I am trying to understand the dyadic operation for a while since I am interested in Elasticity problems. I believe an intuitive understanding (rather than assuming) will give me good problem solving abilities.

  1. The following equation is shown in almost all lecture notes on elasticity. However, I don't understand how this result is arrived. Can you actually derive this result? Or is this result rather intuitive? $$ \bf{A}-\rm{\dfrac{1}{3}}\bf(I:A)I=(\mathbb I-\rm\dfrac{1}{3}\bf(I \otimes I)):A $$
  2. Also how does a fourth order Identity tensor look like? I see the following notation everywhere. $$ \bf \mathbb I= \rm \delta_{ij}\delta_{kl}\bf e_i \otimes e_j \otimes e_k \otimes e_l $$ Not being able to understand this could be attributed to my lack of understanding of the dyadic operator. Every lecture note elaborates on scalars. But not on tensors. Please show the actual matrix. It could help in understanding the operation better.
  3. Also how does the dyad works between vectors and tensors? How do you numerically compute $\bf I \otimes I$ in the following $$ \bf \mathbb{E}=\rm \lambda \bf I \otimes I + \rm 2 \mu \bf\mathbb{I}^{\rm sym} $$ Ive taken the above equations from Stanford Notes

I believe I have detailed my issue. Also let me know if there are any notes or books that could detail on these trivia.

  • 4
    $\begingroup$ I think the first equality is wrong. On the l.h.s you have a tensor, on the r.h.s a scalar, as you're taking $I:A = \operatorname{tr}(A)$ $\endgroup$
    – FEGirl
    Jun 12, 2021 at 14:03
  • $\begingroup$ $\otimes$ is called the outer product, Wikipedia partially has the answer for your 3rd question ( en.wikipedia.org/wiki/… ), you just need to think a bit about it. The double-dot product $:$ is defined as $A:B =\sum_i\sum_j A_{ijk\dots}B_{ijk\dots}$ (hence, a contraction over the first two indices). $\endgroup$ Jun 12, 2021 at 16:05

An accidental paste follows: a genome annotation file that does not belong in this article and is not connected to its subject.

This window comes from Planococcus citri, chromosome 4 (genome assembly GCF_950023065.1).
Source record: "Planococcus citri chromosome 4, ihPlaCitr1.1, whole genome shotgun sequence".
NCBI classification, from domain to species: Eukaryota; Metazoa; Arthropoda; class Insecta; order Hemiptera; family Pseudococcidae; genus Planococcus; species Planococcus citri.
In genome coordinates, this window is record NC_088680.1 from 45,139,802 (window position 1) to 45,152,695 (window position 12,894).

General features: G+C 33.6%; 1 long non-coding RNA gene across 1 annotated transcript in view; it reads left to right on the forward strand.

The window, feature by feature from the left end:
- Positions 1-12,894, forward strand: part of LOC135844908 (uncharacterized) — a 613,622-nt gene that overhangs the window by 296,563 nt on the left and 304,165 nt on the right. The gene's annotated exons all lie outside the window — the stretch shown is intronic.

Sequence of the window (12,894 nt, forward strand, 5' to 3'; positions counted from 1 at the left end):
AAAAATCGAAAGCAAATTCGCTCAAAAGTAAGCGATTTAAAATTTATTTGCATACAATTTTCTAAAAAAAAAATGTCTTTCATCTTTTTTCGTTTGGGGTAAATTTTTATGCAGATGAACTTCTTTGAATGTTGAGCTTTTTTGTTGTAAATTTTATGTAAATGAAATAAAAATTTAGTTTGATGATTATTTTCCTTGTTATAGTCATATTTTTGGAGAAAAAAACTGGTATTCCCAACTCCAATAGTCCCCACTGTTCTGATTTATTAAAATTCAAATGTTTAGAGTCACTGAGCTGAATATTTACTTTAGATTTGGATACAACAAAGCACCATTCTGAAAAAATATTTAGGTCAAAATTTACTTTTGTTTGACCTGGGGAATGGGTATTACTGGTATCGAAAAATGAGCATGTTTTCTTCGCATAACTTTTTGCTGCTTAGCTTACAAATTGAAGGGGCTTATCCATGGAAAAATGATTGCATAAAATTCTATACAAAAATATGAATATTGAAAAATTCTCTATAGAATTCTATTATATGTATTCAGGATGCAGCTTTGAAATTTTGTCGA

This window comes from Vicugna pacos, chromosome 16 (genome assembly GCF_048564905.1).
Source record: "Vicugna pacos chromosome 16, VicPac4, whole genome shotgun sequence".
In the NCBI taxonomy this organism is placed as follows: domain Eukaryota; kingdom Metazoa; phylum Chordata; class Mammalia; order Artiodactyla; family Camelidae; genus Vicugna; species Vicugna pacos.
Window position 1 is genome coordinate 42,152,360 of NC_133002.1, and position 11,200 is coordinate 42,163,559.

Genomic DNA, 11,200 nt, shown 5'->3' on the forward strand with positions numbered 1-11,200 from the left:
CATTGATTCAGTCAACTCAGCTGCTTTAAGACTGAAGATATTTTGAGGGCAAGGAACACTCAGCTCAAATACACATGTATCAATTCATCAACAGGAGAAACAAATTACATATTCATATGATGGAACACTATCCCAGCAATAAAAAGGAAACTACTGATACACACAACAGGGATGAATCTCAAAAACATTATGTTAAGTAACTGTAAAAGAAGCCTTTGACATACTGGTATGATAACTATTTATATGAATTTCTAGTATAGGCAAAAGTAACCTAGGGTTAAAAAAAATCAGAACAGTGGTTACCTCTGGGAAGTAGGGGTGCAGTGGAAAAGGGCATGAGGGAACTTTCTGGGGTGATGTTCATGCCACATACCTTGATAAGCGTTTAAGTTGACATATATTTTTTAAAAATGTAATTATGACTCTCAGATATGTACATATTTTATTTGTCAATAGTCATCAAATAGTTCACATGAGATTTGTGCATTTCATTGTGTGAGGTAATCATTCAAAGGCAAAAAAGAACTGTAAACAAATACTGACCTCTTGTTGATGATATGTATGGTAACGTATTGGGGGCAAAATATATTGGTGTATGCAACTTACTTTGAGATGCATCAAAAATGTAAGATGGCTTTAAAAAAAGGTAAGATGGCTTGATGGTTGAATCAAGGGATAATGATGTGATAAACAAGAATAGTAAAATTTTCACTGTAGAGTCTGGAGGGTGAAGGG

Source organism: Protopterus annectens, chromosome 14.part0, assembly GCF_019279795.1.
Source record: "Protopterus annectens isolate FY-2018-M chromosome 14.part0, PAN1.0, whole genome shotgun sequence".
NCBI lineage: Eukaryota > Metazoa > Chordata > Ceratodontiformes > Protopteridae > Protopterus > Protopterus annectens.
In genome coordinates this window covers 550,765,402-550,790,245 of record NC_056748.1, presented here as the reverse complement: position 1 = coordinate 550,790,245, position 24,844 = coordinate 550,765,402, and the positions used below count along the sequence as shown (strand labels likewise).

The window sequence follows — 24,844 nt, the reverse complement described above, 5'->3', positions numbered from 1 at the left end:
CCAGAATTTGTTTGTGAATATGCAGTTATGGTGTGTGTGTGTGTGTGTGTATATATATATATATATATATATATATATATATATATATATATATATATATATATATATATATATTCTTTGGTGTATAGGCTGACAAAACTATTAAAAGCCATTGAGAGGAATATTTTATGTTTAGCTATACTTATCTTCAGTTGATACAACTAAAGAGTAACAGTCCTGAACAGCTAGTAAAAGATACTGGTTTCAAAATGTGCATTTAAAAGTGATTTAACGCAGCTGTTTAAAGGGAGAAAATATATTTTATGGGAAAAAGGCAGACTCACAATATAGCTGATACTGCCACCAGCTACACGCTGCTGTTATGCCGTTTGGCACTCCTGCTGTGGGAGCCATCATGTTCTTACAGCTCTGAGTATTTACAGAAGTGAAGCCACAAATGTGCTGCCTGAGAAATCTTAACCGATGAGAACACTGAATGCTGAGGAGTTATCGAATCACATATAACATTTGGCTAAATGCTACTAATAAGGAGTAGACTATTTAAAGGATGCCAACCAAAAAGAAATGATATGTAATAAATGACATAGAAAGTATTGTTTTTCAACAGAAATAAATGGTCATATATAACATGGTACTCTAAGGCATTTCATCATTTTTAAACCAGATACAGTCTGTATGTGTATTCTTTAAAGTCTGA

• $\begingroup$ @AbdullahAliSivas I think the first equation is wrong. Do you agree ? $\endgroup$
    – FEGirl
    Jun 12, 2021 at 16:15
  • 4
    $\begingroup$ @bobinthebox, I do. But for a different reason. If $I$ is a second degree tensor, $I\otimes I$ is a fourth degree tensor, isn't it? Then I don't know how the difference of a second and a fourth degree tensor would be defined. $\endgroup$ Jun 12, 2021 at 16:31
  • $\begingroup$ @AbdullahAliSivas What you said is right. But I made a mistake there. I edited it. It was $\mathbb I$ in the first equation. Not $I$ $\endgroup$ Jun 13, 2021 at 11:04

2 Answers 2


A dyadic product takes as input two vectors and outputs a second order tensor. This is what I know as a dyadic product, and a dyad is the term $\mathbf{a}\mathbf{b}$. A general second order tensor can be written as a linear combination of dyads.

Commonly the symbol $\otimes$ is referred as the tensor product and it outputs higher-order tensors. I think that this is easier to understand in index notation

$$A = B \otimes C\, ,$$

with $B$ and $C$ second order tensors, is a fourth order one. In index notation this is

$$A_{ijkl} = B_{ij} C_{kl}\, .$$

If you want to compute this computationally you need a 4th dimensional array. The following snippet does this

for i in range(3):
    for j in range(3):
        for k in range(3):
            for l in range(3):
                A[i, j, k, l] = B[i, j] * C[k, l]

That depends on the programming language that you are using. There might be capabilities for tensor products already built-in.

Regarding, how to visualize a fourth order tensor. This is more difficult, because it could be thought as a 4th dimensional array (for some coordinate system), and for that you need 4 dimensions. One thing that is commonly done is to represent it as 9 by 9 matrix, or as a matrix of matrices.

For example, the following is $\mathbf{I}\otimes\mathbf{I}$.

⎡⎡1  0  0⎤  ⎡0  0  0⎤  ⎡0  0  0⎤⎤
⎢⎢       ⎥  ⎢       ⎥  ⎢       ⎥⎥
⎢⎢0  1  0⎥  ⎢0  0  0⎥  ⎢0  0  0⎥⎥
⎢⎢       ⎥  ⎢       ⎥  ⎢       ⎥⎥
⎢⎣0  0  1⎦  ⎣0  0  0⎦  ⎣0  0  0⎦⎥
⎢                               ⎥
⎢⎡0  0  0⎤  ⎡1  0  0⎤  ⎡0  0  0⎤⎥
⎢⎢       ⎥  ⎢       ⎥  ⎢       ⎥⎥